Ackerman excited about Promise Academies
One of the options in the Renaissance Schools process is the so-called Promise Academy, which will be a "turnaround" school under the direct control of Superintendent Arlene Ackerman, or a team of staff in her office.
While that might seem like a contradiction in terms - how can it be "turnaround" if the same people running the District are running this school - it isn't, according to the way officials describe it.
A little background first: The four models for "turnaround" are charter conversion, contract schools, innovation schools, and Promise Academies. The first two involve outside turnaround teams, the second two, turnaround teams made up of District educators.
Innovation teams can be anyone in the District - a principal, team of teachers - who can show a track record of success at increasing student achievement, develop a plan, and sell itself to a School Advisory Council. The councils, which are being organized starting this month at all 14 "Renaissance Eligible" schools, get to recommend to the District which turnaround team would be best for their school.
But there will be just one Promise team, and that will be run by Ackerman. And since she is the same person who will be making the final decision on matching turnaround teams with schools, how will that work? Will she and her team also have to sell themselves to the community?
District spokesman Fernando Gallard said, in essence, yes - while cautioning that the intricacies of this relationship are still being developed.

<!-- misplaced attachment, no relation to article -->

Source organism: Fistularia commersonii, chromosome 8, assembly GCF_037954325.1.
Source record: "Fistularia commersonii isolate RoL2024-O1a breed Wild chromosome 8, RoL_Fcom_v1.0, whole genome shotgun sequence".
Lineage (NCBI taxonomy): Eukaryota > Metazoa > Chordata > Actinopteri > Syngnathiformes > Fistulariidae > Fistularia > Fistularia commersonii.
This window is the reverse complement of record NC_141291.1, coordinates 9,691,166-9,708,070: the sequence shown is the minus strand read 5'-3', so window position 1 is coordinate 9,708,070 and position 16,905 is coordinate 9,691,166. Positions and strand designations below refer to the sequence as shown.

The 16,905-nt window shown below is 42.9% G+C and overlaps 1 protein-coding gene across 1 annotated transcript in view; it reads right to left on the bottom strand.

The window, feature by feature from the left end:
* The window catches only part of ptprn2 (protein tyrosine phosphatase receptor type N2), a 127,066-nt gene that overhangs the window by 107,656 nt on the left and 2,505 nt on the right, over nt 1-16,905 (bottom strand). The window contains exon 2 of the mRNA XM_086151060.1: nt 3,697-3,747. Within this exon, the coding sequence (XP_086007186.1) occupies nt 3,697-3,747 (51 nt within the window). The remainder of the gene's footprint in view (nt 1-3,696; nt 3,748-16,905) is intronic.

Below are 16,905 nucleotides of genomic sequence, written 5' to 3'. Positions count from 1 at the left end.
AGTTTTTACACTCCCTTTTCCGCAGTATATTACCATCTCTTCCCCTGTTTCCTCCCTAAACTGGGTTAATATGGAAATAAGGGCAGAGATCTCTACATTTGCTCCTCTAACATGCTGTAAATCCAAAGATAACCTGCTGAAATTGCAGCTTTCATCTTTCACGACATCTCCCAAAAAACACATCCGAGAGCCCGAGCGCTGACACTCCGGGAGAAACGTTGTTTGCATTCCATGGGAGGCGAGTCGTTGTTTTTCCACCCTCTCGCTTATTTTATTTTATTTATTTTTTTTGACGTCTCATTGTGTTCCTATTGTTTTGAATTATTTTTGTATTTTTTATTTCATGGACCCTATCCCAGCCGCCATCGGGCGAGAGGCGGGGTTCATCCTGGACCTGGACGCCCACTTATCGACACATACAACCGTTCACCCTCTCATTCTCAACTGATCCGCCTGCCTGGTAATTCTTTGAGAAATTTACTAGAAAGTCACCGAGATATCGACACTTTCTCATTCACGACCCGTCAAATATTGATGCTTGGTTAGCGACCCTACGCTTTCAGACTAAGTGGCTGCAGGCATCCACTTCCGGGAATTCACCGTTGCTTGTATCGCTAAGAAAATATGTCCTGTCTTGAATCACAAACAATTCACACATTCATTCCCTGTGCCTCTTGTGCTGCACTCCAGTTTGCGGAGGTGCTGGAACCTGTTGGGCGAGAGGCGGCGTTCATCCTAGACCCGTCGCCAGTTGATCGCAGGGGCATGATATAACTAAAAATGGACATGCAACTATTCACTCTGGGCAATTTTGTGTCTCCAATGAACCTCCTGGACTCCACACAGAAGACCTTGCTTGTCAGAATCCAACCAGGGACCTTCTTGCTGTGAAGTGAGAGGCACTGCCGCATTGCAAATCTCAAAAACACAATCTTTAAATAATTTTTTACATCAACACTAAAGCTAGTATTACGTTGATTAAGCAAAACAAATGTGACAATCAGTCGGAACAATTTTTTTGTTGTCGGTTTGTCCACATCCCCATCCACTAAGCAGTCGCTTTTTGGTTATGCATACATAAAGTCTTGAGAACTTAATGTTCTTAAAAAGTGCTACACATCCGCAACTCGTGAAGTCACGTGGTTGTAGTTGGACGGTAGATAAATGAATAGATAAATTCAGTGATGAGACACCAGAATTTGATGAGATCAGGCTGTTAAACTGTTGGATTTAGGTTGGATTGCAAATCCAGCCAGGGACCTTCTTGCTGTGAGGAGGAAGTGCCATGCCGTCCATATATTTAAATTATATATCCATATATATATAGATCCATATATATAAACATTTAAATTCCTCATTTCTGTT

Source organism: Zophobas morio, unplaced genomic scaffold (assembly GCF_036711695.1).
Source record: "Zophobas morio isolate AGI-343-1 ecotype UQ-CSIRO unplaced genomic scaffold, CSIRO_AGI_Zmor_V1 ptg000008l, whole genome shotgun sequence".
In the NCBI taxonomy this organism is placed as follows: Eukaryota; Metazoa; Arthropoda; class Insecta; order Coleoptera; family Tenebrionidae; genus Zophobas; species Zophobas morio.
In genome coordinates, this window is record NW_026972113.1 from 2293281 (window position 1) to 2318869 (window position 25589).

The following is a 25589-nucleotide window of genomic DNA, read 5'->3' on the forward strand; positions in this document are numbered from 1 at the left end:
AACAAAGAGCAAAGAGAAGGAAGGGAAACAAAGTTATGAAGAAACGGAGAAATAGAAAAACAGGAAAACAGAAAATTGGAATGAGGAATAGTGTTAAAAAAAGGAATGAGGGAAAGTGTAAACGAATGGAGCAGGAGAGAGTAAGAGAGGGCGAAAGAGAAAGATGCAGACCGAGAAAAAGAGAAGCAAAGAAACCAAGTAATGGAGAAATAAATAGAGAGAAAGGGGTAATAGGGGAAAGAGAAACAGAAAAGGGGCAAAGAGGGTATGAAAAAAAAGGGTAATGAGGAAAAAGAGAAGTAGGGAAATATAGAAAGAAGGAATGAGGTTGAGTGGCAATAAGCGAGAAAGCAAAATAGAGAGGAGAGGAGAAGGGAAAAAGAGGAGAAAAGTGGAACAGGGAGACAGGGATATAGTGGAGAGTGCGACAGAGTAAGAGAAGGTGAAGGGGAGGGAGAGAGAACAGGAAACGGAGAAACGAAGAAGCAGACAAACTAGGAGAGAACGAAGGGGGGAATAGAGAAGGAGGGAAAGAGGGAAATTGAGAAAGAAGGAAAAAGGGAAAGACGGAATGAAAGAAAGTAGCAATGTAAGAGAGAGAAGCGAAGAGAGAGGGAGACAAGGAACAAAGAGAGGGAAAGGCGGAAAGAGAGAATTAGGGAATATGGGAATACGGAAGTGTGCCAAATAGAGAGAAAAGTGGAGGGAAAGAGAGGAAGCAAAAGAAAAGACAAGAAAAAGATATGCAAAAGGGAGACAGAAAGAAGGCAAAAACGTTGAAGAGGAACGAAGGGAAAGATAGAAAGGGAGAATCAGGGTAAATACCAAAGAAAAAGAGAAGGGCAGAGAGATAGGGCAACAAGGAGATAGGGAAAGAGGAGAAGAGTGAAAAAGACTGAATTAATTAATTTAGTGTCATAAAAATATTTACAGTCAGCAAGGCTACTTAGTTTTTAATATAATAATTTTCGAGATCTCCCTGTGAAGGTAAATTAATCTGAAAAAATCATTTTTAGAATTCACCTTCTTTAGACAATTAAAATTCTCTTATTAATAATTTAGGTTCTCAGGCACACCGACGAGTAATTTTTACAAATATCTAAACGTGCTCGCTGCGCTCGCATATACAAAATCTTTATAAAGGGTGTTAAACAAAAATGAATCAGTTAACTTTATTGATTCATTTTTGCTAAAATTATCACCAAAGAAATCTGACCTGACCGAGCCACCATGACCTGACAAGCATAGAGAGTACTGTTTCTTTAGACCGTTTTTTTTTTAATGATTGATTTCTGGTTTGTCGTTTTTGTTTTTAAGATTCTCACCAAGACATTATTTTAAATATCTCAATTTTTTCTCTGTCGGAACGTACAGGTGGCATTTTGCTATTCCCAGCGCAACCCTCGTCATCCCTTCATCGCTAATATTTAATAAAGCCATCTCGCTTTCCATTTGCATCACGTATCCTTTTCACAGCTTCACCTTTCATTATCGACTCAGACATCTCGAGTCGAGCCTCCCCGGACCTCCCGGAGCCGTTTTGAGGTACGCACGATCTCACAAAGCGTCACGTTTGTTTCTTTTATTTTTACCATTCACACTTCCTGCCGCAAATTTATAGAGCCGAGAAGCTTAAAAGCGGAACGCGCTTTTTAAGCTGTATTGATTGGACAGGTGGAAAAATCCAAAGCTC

"The offer will be made to a School Advisory Council if you want to become a Promise Academy," he said, "[but] when you do that is after they go through the evaluation and the evaluation says this school is not ready for either contract, charter, or Innovation." School review teams are conducting those evaluations this month.
At the same time, he added, the superintendent "has made it very clear that this is not going to be something forced upon the community. The District is going to have to sell it to the council." If the community doesn't choose to become a Promise Academy, "then it will continue to be an Empowerment School."
Ackerman said in an interview last week that she is very excited about the Promise Academy idea - that she in fact would love to become a turnaround principal.
Promise Academies, those are the ones that are actually going to be superintendent-led," she said. "Like the Chancellor's schools in New York or the Boston Pilot schools. This is my dream....I'm so happy.
"I'm going to be very hands-on. I wish I could be a principal in one of these schools," she said.
The superintendent also made it clear that in her vision, these schools will be like Empowerment Schools in that she will require a set of interventions, curricula and programs, not give the schools autonomy to try different approaches.
"There will be prescriptive strategies in these schools because I believe it's important until a school gets to the point where they are making consistent gains and seeing consistent achievement - that's when I think you give real autonomy," she said.
Promise Academies will have an extended school day and year, enrichment activities including a second language, an "instructional technology improvements," according to the District's presentation to the School Reform Commission.
Where they will be different from Empowerment Schools is that when she takes control of the school, Ackerman will have the power to replace the principal and staff, just like the other turnaround teams.
"The way she puts it, everyone has gotten this flexibility - the contract folks, the charter folks, and us. We're able to compete on an equal field," Gallard said.
The Promise Academies and the innovation schools may or may not have community partners, Gallard said, while the charter and contract schools will be required to have them.